Making sense of third-octave flute fingerings

February 17, 2015

I recall as a beginning flutist (coming from background in saxophone) finding the third-octave fingerings to be a confusing, illogical jumble, but they do actually make some sense. There is an incorrect explanation for these fingerings that I hear every so often, and have seen published on a couple of flute-related blogs recently. It goes something like this: the flute’s third-octave fingerings are some kind of combination of two different first/second-octave fingerings. For example:

ta4 + te5 = te6 ?
1424179983 1424179997 1424180007


tbf4 + tf5 = tf6 ?
1424180013 1424180018 1424180777

If I squint my eyes just right I can sort of see how this almost makes sense fingerings-wise and overtones-wise, but ultimately this system is unnecessarily confusing and also doesn’t reflect acoustical realities.

Here’s a better way to look at third-octave flute fingerings: they are the same as the first/second octave fingerings, with a vent opened. This is very similar to how upper registers are achieved on the reed instruments: by adding an octave or register key or releasing a whisper key to open a vent. Since the flute doesn’t have dedicated vent holes, toneholes are used.

For some of the third octave notes, additional keys must be added or subtracted to improve pitch, tone, or response; again this is analogous to the systems used for the reed instruments. But here are the simplest examples of opening single vents for the third octave:

te5  open vent te6
1424179997 1424183194 1424180007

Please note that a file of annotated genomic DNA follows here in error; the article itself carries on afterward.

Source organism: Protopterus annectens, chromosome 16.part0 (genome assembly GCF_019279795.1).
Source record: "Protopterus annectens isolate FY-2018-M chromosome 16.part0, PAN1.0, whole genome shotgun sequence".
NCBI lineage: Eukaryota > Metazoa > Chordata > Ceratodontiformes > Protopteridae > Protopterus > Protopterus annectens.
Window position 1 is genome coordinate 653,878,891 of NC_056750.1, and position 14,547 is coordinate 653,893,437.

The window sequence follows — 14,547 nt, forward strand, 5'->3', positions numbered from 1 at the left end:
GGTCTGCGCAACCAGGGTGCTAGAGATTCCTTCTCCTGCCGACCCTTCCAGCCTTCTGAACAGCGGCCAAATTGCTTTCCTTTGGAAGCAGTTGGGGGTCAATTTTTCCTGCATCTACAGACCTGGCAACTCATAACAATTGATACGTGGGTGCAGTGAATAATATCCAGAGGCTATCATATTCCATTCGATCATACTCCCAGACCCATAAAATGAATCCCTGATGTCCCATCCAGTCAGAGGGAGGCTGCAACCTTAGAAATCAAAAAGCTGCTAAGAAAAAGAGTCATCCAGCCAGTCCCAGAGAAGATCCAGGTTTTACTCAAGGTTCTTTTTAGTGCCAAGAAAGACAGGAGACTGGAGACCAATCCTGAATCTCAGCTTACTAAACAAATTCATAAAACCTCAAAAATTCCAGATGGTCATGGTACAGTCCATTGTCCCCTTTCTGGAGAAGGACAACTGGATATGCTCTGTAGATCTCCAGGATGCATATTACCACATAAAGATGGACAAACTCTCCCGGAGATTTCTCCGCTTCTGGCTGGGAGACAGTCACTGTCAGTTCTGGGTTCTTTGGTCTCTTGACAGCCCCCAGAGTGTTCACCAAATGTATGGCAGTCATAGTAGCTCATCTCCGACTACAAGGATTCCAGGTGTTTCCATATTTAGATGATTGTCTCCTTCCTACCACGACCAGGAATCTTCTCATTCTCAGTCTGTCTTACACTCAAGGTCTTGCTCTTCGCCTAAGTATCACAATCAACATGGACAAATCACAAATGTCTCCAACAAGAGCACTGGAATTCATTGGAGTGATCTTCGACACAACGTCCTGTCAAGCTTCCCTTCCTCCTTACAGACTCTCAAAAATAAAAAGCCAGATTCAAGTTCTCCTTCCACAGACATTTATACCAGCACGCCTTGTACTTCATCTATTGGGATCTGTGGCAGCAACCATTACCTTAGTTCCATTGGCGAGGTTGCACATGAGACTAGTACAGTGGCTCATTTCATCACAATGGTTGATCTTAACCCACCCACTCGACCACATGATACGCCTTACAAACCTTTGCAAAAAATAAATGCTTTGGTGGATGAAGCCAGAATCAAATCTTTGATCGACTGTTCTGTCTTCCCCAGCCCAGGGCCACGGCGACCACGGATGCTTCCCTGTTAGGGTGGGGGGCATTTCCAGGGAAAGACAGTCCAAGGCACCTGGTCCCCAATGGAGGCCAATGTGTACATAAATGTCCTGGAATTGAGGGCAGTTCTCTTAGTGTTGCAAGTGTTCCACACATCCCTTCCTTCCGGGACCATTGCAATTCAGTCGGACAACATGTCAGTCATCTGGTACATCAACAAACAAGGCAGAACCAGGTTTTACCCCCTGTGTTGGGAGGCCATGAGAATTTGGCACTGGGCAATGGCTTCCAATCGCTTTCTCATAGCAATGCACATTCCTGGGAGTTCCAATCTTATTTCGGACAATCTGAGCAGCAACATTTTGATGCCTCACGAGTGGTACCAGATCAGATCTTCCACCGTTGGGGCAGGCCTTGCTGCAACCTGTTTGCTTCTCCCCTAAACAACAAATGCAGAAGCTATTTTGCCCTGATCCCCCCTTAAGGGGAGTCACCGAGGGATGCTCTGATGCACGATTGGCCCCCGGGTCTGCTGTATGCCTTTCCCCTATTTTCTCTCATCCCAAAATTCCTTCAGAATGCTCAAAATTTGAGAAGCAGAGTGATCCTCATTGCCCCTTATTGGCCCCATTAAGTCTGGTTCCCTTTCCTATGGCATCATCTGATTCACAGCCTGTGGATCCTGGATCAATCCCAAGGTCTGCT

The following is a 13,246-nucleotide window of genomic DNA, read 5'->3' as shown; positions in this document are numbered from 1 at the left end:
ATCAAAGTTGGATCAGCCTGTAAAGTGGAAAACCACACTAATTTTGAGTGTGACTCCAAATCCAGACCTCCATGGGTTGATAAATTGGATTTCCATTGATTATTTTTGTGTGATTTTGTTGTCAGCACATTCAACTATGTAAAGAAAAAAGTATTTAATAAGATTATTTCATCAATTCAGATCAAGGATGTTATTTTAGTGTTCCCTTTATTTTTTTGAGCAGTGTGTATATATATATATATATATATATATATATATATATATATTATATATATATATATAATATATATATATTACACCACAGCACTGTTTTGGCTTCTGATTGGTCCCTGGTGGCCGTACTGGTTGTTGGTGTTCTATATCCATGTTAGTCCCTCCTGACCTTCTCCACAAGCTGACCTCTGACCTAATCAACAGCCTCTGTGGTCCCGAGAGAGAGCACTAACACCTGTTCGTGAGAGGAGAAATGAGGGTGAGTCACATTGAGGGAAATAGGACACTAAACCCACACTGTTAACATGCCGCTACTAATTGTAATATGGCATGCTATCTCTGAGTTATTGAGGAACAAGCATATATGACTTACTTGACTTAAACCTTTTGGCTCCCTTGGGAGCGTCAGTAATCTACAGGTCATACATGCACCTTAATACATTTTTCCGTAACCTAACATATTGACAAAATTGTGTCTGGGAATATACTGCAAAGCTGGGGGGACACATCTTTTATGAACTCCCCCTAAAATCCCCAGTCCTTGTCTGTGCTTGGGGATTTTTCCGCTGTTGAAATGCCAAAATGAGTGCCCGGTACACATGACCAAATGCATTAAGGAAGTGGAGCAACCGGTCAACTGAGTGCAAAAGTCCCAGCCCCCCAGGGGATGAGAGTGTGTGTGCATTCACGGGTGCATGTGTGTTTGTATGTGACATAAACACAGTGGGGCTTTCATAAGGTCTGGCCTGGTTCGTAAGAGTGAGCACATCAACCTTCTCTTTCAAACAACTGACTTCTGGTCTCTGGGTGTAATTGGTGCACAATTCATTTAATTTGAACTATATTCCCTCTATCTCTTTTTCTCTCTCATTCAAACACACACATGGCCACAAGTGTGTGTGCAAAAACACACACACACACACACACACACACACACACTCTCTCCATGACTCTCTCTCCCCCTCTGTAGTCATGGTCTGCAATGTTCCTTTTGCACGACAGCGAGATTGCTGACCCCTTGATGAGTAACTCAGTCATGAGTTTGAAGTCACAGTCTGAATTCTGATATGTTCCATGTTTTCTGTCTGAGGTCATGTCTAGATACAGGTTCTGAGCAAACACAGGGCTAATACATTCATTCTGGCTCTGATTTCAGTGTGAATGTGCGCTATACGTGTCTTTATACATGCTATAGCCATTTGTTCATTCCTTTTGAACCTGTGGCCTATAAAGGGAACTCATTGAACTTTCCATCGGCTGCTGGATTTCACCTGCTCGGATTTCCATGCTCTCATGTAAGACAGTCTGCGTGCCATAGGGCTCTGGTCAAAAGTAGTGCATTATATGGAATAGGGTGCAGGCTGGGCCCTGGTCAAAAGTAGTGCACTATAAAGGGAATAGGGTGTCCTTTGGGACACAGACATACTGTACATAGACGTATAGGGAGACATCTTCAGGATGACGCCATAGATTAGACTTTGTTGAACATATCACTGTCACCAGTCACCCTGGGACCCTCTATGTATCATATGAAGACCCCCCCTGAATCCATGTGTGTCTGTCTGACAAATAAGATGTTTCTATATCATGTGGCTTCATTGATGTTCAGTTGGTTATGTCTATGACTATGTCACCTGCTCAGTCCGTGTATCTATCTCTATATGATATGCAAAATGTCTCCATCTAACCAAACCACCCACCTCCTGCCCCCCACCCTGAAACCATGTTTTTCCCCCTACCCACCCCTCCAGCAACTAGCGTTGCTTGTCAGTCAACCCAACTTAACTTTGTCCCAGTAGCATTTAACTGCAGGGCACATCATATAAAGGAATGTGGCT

tf5 open vent tf6
1424180018 1424183208 1424180777
tfs5 open vent tfs6
1424184167 1424183218 1424184173
tg5 open vent tg6
1424184151 1424183227 1424184158

It is probably worth pointing out that having any “system” for remembering fingerings is just a crutch; for a performing musician, the only practical “system” is to thoroughly habituate them to the point that no conscious thought is required. Practice carefully and be on the alert for dubious pedagogy.

Make your own handsome woodwind fingering diagrams with the Fingering Diagram Builder


  1. Meri Newell

    Good explanation. I talk about vents as well because I work overtone exercises along with teaching the fingerings, even with young students. BTW-checking the box proves nothing of a kind.


  2. Geoff Allen

    Excellent explanation! (And the fingering diagrams help drive it home.)


  3. Ed

    That is the same idea with clarinet. People get confused about that high register. It is all about overtones and different venting to get the harmonic to speak in tune.


  4. Gary Garner

    All great. What are shown are actually 4th partials (fundamentals an octave lower than shown). Starting with high Ab, we have two vents for every note. A is a 5th partial of low F with 1 and 4 vented (although it has no acoustical basis, it’s easier for students to remember it’s like low A and trade 1st fingers); Bb is a 4th partial with 1 and 1st trill key vents; B is a 5th partial of low G, venting 2 and 2nd trill key; C is a 6th partial of low F, venting with thumb and G#. No pinky, of course, on top three.


  5. Gary Garner

    Sorry, I neglected to say that high Ab is low low Ab with thumb and 1 vented.


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